A self-healing advanced composite system was designed and optimized using minimum self-healing (SH) agent (~0.02%) deposited in microscopically ordered arrays through inkjet printing, to arrest cracks along interfaces between plies (see figure). The approach consisted of depositing thermoplastic, low-viscosity microdroplets with chemically and mechanically comparable properties to epoxy matrix in aerospace-grade composites onto fiber-reinforced epoxy prepregs before curing. The SH agents remained arrested and encapsulated between epoxy plies without direct contact with neighboring microdroplets. This ensured consistent integrity of the composite while preserving the SH capability.

The Self-Healing Agent is deposited in microscopically ordered arrays through inkjet printing to arrest cracks along interfaces between plies.
The spatial control offered by inkjet printing allowed study of compositional variation in SH agents to optimize SH efficiency. A comparison was made between the systems with discretely printed SH agents and fully covered plies using the same printing method. The efficiency of discrete (hexagonal) patterns was higher compared to the fully printed surfaces, as the former method enabled the adjacent composite plies to cure without the loss in chemical adhesion.

Poly(methyl methacrylate) (PMMA) was printed using toughened carbon fiber epoxy prepreg Cycom977-2 as the substrate. An appropriate amount of damage was introduced into specimens to demonstrate SH. Double cantilever beam (DCB) and short beam shear (SBS) tests were adopted to evaluate the SH efficiency.

Carefully selected, printed self-healing agents increased both shear modulus and fracture toughness of CFRP simultaneously, without imparting any parasitic weight, and restored the properties of the damaged and self-healed composite to a large degree, following the post-damage heat treatment. The specimens with printed PMMA exhibited the highest mode I interlaminar fracture toughness (GIC), and the shear modulus both before and after healing cycles.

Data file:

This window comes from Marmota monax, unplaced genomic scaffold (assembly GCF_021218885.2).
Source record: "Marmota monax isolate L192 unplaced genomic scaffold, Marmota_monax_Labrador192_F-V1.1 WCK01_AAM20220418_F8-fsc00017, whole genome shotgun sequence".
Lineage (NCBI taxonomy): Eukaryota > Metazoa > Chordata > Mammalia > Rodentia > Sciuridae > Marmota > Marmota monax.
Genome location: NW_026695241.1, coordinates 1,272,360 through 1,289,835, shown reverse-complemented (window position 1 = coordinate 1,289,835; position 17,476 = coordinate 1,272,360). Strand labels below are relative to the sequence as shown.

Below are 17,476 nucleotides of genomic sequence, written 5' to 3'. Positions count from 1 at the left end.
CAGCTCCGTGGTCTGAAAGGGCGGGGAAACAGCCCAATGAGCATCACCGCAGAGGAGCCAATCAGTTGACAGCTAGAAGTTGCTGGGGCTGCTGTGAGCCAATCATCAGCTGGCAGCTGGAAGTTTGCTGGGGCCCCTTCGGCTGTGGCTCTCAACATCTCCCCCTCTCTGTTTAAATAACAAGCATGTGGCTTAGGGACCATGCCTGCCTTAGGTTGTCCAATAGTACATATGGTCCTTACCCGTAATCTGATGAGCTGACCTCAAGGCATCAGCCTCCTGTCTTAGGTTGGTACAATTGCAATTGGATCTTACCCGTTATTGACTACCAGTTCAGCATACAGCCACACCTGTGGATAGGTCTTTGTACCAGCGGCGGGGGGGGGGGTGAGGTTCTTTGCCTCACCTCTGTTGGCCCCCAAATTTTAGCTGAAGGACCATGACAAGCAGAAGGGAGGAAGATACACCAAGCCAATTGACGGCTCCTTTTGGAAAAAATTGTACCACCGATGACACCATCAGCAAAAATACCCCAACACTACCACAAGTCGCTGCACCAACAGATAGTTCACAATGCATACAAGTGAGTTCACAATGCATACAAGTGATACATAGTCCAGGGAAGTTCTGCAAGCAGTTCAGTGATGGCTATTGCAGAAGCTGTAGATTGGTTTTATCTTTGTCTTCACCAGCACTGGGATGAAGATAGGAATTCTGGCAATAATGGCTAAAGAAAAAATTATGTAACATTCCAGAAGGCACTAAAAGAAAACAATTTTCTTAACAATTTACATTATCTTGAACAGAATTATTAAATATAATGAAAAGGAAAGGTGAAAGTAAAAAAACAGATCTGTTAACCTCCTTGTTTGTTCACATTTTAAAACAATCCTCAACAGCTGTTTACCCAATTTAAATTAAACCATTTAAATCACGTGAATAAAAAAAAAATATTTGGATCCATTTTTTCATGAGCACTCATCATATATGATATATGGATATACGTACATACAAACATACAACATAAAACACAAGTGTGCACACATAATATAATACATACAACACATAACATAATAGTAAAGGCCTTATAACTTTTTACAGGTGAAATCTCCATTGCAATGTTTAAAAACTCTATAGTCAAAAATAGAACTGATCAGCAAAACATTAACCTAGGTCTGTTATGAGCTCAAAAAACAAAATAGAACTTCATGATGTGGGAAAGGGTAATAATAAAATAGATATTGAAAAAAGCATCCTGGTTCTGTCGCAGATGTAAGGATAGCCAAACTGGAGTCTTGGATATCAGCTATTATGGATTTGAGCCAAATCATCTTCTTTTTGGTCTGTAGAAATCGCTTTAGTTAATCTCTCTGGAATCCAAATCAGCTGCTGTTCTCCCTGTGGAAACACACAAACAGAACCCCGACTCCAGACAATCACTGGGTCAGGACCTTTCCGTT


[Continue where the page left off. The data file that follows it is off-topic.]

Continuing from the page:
Following the deposition of inkjet-printed patterns, the composites were cured and manufactured. Damage process was carried out using a tensometer to perform the SBS test to induce the equivalent amount of damage to all specimens. The healing cycle imitated the curing cycle in order to investigate the harshest temperature environment that the composite may be subjected to at this stage.

A coffee-staining effect was evident after the full cure cycle was completed; however, the droplets preserved their geometry and the surface aspect ratio. A similar investigation was carried out on the printed carbon fiber prepreg. In this case, the droplets of PMMA were not clearly observed following the curing cycle, indicating the reaction with epoxy during the curing process. Fluorescein was added to PMMA and PEG during the printing process to help identify the deposited droplets during the thermal cycle. Printed fluorescein within PEG and PMMA dots disappeared after heating. There could be two explanations: the polymer penetrated into the epoxy during the thermal cycle, or the fluorescein reacted and evaporated during the process. An interferometer was used to image PMMA droplets printed on a glass slide and prepreg.

The interferometry results suggested that the printed PMMA droplets reacted with the epoxy during the curing cycle, and their visibility was not as evident as on the glass slides. Their distinct chemical composition guaranteed the preservation of thermoplastic islands in the material after the heating process.

Two standard mechanical tests were used to evaluate the structural integrity and SH efficiency of the inkjet-printed engineered composite material. Samples with printed SH agent possessed higher shear modulus, with printed PMMA samples showing the highest shear modulus, indicating a synergistic mechanism between the printed droplets and the base material. There is no significant difference among the virgin and printed samples with regard to the average maximum load and the average maximum interlaminar shear strength, showing that the structural integrity of the composite has been preserved with printed additives.

The samples with printed SH agent possessed higher shear modulus than that of the virgin samples after the secondary heating cycle — again, the highest stiffness associated with PMMA printed composites. The SH agents can impart beneficial properties throughout the service life of the composite.

Considering that the composite system is already toughened and hardened, the imparted toughening, stiffening, and SH properties through the method of PMMA discrete deposition at ~0.02% weight fraction represent a very successful achievement. Furthermore, manufacturing of these composites can be automatically scaled up without causing any disruption to the existing composites supply chain, and without a need to develop new equipment.

This work was done by Alma Hodzic and Patrick Smith of the University of Sheffield for the Air Force European Office of Aerospace Research & Development. AFRL-0228


NASA Tech Briefs Magazine

This article first appeared in the September, 2014 issue of NASA Tech Briefs Magazine.

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